• Arkansas, Louisiana, North Dakota and Oklahoma adopted the Uniform Emergency Volunteer Health Practitioners Act to provide for health and veterinary services in cases of declared emergencies and several other states adopted similar legislation to cover veterinarians who volunteer their services.

  • Regulating farm practices was a hot topic in several states this year. California passed a bill prohibiting the docking of tails of cattle and horses except under limited circumstances. A new Georgia law prohibits a political subdivision of a state from adopting or continuing in effect any ordinance, rule, regulation or resolution regulating the production of agricultural or farm products on any parcel of land five acres in size or greater. Beginning in 2011, Maine will prohibit, with limited exceptions, a person from tethering or confining a sow during gestation or a calf raised for veal for all or the majority of a day in a manner that prevents the animal from lying down, standing up and fully extending the animal's limbs, and turning around freely. Finally, a newly adopted law in Michigan requires that any pig during pregnancy, calf raised for veal, and egg-laying hen that is kept on a farm, must be housed so the animal can lie down, stand up and turn around freely. Producers and farmers will have three years to comply with the veal calf restrictions and 10 years to comply with the rules for pregnant sows and egg-laying hens.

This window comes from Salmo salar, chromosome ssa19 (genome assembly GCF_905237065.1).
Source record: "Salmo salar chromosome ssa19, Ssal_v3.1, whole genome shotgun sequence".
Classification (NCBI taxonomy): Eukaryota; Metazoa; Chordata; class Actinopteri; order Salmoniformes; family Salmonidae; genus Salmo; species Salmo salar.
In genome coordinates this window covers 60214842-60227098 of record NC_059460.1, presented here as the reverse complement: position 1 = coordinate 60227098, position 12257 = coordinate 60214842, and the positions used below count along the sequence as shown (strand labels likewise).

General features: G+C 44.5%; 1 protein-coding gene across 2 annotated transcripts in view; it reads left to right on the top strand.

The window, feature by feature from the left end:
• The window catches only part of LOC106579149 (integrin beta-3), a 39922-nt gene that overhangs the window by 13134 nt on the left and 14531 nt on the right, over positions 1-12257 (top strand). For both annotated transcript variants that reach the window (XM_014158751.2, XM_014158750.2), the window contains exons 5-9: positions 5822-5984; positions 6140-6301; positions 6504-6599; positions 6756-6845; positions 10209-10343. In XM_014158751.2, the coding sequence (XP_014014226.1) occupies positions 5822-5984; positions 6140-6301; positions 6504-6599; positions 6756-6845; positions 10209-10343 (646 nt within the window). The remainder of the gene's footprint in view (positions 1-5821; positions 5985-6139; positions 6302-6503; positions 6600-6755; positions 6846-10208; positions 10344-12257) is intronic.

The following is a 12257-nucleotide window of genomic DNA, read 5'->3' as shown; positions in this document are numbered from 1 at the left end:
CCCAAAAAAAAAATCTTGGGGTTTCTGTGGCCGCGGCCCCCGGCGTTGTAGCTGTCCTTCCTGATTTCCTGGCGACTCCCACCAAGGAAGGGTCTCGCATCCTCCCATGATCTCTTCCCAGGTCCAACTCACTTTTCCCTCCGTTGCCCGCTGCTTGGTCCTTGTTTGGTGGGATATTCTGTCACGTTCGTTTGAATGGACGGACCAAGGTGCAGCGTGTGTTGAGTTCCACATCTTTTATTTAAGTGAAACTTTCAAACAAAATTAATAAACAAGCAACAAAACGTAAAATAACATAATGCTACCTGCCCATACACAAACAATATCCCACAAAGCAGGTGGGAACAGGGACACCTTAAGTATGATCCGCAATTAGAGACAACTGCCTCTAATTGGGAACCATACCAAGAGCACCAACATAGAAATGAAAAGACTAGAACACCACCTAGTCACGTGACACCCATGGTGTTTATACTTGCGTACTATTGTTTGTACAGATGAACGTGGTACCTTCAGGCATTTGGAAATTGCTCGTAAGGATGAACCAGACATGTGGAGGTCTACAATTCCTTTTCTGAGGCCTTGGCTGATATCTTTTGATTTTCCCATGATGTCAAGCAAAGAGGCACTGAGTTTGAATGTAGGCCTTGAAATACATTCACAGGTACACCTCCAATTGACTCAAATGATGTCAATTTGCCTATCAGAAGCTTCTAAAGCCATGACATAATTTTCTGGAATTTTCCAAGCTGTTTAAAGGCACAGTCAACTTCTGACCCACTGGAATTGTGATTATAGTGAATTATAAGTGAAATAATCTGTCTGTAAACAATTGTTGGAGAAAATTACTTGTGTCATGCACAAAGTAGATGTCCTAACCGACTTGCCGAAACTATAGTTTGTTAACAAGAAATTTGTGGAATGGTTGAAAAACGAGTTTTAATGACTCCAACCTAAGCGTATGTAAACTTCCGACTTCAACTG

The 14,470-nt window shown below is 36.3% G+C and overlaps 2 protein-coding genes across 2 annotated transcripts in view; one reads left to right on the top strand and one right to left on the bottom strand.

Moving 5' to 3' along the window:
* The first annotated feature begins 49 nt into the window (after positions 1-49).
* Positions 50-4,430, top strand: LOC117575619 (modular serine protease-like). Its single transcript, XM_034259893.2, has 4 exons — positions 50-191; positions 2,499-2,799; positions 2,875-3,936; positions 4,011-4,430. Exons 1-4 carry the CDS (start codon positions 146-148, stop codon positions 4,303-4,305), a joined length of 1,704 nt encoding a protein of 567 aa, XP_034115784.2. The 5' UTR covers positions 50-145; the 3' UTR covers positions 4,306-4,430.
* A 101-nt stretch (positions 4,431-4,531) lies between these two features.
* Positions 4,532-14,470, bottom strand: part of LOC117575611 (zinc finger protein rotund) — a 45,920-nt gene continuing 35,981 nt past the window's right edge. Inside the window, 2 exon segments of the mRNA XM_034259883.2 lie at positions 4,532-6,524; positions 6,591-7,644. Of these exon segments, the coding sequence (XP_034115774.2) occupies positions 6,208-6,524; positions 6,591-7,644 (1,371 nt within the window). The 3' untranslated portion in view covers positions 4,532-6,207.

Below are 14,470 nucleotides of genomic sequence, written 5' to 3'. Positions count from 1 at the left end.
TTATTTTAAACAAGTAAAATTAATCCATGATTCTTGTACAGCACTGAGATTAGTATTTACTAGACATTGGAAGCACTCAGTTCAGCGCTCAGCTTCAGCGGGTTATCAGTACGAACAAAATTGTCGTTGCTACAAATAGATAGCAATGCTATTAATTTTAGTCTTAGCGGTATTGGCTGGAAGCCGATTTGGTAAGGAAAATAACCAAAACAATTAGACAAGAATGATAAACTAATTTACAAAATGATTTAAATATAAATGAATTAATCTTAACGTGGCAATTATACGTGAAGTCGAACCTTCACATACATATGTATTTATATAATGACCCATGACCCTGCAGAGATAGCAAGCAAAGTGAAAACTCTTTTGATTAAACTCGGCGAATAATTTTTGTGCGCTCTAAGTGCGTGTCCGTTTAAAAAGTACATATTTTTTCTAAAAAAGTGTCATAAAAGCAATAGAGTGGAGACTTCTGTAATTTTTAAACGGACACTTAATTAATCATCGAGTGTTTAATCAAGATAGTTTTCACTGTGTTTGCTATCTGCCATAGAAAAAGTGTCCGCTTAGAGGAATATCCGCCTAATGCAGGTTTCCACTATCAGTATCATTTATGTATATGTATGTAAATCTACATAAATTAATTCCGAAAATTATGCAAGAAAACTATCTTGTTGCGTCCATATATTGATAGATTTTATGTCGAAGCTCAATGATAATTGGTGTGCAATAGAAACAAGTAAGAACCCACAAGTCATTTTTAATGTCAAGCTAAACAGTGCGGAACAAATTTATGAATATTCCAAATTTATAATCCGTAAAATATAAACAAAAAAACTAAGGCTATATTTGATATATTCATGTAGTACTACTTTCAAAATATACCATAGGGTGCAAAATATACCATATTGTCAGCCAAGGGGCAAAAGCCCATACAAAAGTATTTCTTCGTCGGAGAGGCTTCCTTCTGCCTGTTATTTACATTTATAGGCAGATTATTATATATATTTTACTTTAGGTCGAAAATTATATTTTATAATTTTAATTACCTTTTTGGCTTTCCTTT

• In Ukiah, California, the city council dropped a controversial proposal to change the term pet "owner" to "owner/guardian" in its animal control ordinance and instead adopted a non-binding resolution to encourage residents to use the term "caretaker" when referring to pet owners. Similarly, in Missouri, a new law prohibits a political subdivision of the state and any local government, city our county from enacting any ordinance or promulgating or issuing any regulation, rule, policy, guidelines or proclamation describing the relationship between persons and domestic animals as anything other than persons may own or can own domestic animals.